Co-founder, with Georges Franju and Jean Mitry, of the Cinematheque Francaise film archive in 1936. Starting with only 10 features, Langlois aggressively increased the Cinematheque's collection to some 60,000 films during his tenure. (As well as preserving many silent films, Langlois and his colleagues concealed and thus saved potentially controversial works from the occupying German forces during WWII). Langlois' shrine to cinema history influenced a whole generation of filmmakers, notably the future leading lights of the French New Wave.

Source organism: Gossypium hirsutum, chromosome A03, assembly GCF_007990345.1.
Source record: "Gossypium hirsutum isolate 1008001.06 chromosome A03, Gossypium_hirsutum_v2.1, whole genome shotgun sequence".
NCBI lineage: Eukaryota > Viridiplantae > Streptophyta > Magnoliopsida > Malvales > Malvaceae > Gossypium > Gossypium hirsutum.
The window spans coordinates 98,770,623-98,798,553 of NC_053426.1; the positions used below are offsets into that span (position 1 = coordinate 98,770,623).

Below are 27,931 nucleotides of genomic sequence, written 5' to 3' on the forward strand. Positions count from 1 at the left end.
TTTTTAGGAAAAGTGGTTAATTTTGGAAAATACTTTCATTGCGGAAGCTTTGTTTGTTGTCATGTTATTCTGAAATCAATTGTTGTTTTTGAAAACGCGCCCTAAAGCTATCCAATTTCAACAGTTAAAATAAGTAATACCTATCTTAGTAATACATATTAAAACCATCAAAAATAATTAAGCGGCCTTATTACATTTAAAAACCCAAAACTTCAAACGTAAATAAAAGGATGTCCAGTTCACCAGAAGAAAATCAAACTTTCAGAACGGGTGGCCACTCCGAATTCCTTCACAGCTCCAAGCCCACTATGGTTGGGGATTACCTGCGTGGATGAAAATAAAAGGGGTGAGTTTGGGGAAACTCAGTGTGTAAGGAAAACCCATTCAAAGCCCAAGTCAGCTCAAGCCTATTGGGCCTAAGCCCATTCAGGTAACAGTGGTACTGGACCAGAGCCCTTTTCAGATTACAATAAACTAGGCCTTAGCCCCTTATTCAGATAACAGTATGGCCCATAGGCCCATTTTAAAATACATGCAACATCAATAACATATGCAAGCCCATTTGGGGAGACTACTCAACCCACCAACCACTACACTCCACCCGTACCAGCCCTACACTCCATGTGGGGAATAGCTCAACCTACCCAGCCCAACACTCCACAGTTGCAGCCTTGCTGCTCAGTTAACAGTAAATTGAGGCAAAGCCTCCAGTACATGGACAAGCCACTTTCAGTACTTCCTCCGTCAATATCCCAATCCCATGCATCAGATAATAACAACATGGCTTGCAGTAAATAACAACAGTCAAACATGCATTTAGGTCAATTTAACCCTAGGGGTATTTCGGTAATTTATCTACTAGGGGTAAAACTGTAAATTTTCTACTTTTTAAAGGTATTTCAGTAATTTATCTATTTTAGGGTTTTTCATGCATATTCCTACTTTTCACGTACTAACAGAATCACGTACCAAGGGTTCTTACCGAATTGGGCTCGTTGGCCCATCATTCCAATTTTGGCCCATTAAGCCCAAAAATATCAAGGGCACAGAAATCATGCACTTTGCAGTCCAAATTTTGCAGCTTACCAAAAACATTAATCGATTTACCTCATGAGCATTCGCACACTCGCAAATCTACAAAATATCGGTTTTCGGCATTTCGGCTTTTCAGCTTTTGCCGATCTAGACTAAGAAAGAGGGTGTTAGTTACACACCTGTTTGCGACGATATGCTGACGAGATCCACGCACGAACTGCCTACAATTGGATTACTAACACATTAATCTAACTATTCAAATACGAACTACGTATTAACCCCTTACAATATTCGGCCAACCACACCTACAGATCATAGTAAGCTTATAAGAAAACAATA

Although the archive was subsidized by the French government from 1945, a bitter dispute erupted in 1968 between Langlois and the Ministry of Culture, headed by Andre Malraux. Impatient with Langlois' unconventional working methods, Malraux sought to remove him from control of the Cinematheque by halting governmental support. After street rallies in Paris and protests from leading international film figures, Langlois was reinstated, though the subsidy was not.